“The idea that there are no objections to this at all is presumably because nobody has actually written into the council, and said that they have got an objection. Well after all these years I suppose they felt that their views had been made known enough. Clearly they were not. But I still think that there would be merit in the Planning Board agreeing that there should be a public inquiry into this.”
But Comhairle Convenor, Cllr Norman A MacDonald said that the project that had been in front of people for the best part of a year-and-a-half and there has been no demand from the public to hold a public enquiry.
He said: “I see no point whatsoever in having a public local enquiry at this stage in a project that has pretty much had only two interventions to it, and it will be for the developer and the Comhairle and other parties to work out what mitigation measures will be required, and that’s a matter for them to carry out.”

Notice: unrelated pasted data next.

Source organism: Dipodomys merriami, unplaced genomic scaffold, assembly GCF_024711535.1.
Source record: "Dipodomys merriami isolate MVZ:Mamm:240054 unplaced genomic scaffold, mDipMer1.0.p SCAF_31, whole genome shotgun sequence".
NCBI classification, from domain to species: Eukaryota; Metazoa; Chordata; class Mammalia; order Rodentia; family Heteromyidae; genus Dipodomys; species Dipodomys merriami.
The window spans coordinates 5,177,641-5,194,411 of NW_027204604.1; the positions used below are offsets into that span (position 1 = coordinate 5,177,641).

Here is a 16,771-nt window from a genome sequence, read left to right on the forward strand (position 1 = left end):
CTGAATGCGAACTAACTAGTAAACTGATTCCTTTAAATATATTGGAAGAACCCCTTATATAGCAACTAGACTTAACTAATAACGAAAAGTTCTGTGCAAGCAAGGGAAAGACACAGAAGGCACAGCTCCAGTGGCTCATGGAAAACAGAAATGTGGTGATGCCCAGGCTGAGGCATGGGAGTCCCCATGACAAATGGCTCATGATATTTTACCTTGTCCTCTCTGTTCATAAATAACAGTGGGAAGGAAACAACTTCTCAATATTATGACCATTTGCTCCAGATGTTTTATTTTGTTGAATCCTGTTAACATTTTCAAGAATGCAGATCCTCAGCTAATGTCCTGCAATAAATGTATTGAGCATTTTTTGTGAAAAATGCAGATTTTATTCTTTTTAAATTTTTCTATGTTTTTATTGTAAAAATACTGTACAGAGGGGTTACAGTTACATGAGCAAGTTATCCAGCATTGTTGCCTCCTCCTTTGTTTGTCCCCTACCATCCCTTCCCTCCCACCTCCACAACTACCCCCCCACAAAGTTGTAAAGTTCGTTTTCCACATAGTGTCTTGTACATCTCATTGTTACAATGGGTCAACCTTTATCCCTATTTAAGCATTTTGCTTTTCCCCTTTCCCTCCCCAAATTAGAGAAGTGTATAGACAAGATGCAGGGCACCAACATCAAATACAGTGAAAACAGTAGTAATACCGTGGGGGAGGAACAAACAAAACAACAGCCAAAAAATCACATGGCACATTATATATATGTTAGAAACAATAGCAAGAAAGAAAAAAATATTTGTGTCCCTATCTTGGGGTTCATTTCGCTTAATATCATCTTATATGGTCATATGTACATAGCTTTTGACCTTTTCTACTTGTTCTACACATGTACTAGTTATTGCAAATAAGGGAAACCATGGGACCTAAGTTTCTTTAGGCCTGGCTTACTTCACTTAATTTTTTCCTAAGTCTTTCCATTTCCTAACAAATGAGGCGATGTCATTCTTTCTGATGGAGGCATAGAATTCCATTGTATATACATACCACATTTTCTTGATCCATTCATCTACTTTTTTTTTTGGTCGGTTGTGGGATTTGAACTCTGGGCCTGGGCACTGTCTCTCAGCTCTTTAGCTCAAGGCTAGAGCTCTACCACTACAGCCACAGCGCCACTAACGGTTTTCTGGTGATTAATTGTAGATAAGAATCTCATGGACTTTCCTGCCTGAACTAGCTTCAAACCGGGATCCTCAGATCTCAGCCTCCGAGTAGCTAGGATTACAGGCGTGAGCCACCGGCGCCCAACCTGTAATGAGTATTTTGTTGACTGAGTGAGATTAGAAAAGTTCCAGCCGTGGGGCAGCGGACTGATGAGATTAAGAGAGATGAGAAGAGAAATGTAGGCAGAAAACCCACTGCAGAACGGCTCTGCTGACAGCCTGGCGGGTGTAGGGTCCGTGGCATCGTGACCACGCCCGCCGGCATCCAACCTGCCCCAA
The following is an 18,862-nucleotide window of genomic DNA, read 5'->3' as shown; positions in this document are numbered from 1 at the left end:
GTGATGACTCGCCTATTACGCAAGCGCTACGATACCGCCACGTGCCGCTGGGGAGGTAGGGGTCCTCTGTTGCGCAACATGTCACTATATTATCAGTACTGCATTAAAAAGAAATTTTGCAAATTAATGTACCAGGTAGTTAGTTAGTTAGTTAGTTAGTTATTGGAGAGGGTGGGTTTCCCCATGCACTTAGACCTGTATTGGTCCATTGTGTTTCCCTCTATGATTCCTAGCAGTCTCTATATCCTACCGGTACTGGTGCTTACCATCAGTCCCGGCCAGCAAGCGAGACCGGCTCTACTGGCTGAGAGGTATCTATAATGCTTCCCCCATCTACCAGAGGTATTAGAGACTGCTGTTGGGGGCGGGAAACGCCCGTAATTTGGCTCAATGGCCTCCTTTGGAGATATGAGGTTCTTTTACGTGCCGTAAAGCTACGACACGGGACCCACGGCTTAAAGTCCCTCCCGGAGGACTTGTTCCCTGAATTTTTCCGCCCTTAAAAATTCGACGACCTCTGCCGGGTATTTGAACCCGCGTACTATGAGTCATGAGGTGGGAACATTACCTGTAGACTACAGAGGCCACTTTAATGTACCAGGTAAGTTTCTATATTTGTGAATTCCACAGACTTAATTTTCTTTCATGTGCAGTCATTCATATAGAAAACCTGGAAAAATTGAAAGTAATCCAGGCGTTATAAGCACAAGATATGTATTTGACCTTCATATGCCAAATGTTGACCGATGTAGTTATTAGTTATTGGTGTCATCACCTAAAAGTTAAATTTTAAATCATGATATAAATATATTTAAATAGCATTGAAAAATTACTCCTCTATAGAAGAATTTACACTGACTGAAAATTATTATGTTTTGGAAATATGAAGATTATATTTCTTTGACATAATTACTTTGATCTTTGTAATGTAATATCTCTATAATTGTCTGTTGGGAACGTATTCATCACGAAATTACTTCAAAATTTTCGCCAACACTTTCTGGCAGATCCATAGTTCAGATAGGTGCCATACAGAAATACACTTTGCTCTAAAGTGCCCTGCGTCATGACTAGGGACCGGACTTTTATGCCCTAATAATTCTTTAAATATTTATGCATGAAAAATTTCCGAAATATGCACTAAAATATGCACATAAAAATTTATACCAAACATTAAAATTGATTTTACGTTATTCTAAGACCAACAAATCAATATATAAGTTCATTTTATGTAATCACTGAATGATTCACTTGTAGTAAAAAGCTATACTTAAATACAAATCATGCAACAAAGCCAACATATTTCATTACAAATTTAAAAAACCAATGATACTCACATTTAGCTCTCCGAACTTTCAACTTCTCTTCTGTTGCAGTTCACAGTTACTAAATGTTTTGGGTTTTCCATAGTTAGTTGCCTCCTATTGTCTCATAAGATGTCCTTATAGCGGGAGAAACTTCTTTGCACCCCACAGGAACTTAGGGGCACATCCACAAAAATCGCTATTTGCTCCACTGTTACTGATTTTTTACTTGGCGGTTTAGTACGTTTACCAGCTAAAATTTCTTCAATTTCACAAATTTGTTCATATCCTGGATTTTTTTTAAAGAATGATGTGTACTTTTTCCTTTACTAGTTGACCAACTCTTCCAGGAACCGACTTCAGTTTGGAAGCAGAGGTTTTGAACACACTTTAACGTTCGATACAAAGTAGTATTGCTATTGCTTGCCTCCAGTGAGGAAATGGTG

Barra, Vatersay, Eriskay and South Uist councillor, Calum MacMillan said that part of the training he had received as a member of the Planning Applications Board was to consider ‘material considerations’, and one of those was the economic benefits of developments.
Cllr MacMillan said: “…We live in rivers of wind and every day that goes past like today is one that we don’t get the benefit of the renewable energy that passes us to convert into usable energy for our homes, and is a wasted and lost day.
“…We are facing an economic crisis and we as a Comhairle have to try and give leadership as to how we try and get out of it…and part of that is how do we provide jobs to our island areas for the future. If there is going to be a two or four year recession in the UK mainland and especially in London we might have a ten or a 20 years recession here…it will be like the 1920s revisited a century on.
“I want to avoid the equivalent of the Marloch or any of these emigration ships which removed the population in our time”, Cllr MacMillan concluded, adding: “and this is an opportunity when we can be a leading light in renewable energy and storage technology…a public inquiry could keep this development back years if not decades, and that is not in anyone’s interests.”